Four of our six Seattle neighborhood Ospreys returned last week from the long haul of their migration. If you haven’t seen the tracking maps showing Osprey travel routes, take a look at this website: Osprey migration maps. For these studies, Ospreys are fitted with light satellite transmitters that fall off after two to three years. In the time before the Ospreys lose the transmitter, researchers gather data about their final destinations and their various stops along the way.
Our Seattle Ospreys aren’t wearing transmitters so I don’t know precisely where they migrated or wintered this year — Mexico or Central America or beyond. But, I do know they endured hardship to be with us again … to follow the trail and call of all Ospreys who came before, and to indulge the drives that bring them homeward to raise their young.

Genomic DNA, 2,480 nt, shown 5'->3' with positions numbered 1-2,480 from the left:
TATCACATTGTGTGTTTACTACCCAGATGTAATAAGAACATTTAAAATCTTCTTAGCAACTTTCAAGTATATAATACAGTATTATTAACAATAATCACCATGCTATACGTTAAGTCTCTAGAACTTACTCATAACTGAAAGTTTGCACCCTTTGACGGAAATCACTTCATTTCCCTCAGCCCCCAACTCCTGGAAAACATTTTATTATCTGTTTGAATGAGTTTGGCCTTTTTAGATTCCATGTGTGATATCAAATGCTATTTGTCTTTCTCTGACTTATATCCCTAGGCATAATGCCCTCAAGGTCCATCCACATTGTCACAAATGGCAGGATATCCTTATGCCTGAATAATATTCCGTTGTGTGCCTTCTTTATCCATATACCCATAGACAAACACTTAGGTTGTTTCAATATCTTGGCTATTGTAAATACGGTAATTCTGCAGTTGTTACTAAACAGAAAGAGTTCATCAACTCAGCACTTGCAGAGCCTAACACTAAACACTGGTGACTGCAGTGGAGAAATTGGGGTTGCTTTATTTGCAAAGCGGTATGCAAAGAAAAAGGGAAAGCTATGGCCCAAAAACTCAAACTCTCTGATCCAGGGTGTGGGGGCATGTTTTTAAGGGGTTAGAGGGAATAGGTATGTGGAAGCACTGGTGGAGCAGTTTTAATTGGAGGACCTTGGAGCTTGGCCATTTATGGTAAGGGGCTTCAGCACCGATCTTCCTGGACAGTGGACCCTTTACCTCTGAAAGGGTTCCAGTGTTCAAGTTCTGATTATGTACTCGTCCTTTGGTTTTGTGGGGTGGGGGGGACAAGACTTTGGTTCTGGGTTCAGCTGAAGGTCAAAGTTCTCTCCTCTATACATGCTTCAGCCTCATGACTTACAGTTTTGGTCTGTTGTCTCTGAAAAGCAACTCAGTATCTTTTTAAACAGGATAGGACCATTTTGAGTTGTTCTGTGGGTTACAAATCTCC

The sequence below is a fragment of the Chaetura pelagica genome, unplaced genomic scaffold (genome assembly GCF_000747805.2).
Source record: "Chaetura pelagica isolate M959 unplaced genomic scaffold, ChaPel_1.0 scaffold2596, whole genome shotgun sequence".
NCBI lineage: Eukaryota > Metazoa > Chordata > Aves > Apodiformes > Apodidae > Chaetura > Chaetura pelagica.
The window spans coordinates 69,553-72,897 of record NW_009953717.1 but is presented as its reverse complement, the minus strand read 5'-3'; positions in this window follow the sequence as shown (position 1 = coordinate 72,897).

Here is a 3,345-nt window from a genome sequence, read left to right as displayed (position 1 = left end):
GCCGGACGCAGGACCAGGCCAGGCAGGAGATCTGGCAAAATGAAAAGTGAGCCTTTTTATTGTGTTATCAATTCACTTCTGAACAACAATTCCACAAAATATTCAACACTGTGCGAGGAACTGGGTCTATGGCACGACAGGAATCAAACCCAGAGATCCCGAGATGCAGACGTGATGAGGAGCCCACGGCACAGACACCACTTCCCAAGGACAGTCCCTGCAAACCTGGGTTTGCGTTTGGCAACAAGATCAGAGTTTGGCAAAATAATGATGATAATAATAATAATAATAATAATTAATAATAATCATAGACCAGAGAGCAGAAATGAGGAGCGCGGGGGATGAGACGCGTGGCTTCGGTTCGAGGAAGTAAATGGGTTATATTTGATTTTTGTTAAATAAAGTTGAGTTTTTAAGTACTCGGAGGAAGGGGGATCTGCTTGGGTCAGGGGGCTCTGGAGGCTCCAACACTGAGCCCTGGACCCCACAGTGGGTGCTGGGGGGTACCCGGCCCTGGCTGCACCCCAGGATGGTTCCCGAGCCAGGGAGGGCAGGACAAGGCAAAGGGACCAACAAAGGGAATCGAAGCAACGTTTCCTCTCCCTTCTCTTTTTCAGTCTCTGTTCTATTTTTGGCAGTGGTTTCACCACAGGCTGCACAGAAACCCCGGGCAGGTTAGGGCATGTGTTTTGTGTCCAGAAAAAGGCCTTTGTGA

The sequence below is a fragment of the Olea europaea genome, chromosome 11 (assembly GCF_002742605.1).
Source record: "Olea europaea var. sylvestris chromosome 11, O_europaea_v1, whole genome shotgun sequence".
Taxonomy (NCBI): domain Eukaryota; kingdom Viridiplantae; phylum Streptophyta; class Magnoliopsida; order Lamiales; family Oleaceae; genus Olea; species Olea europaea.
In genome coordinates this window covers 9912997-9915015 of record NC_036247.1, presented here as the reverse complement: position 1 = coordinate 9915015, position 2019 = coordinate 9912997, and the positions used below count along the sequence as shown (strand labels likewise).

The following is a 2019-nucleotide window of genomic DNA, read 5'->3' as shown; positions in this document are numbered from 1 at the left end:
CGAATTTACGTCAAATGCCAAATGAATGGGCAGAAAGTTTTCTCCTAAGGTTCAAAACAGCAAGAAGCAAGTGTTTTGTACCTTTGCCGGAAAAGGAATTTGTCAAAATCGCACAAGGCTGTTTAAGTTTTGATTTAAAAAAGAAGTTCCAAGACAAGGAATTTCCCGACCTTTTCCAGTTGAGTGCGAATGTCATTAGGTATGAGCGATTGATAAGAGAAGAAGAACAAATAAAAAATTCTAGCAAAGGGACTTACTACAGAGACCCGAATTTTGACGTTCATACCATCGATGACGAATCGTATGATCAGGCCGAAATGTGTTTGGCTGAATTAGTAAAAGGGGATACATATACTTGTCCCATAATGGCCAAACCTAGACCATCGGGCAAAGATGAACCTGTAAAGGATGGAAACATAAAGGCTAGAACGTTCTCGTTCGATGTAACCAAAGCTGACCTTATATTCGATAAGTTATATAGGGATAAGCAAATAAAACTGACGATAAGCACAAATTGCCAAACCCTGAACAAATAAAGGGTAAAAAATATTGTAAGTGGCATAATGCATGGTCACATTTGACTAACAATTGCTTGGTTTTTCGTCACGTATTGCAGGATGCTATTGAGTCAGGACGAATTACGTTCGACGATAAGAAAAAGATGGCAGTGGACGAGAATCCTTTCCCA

There are miles under their wings, and there are challenges to overcome — of wind and weather, fishing filaments, and fish farmers who fancy them none. Knowing what lies before all birds as they embark on migration it’s with pure relief and respect that I welcome them back — choking up with sentimentality, I don’t mind saying. After all these years, I still can’t watch Winged Migration without some pooled tears. (See the excerpt below with the moving song Nick Cave wrote for the film.)
Be well, my winged friends. We’ll look out for you while you’re here.
My first photo of this year’s Osprey season. The male here is perched on a railroad bridge next to his nesting platform in a public park. Often in Seattle, the looking upward pose signifies a Bald Eagle overhead. (Photos shot handheld with my Olympus OM-D + Lumix 100-300mm.)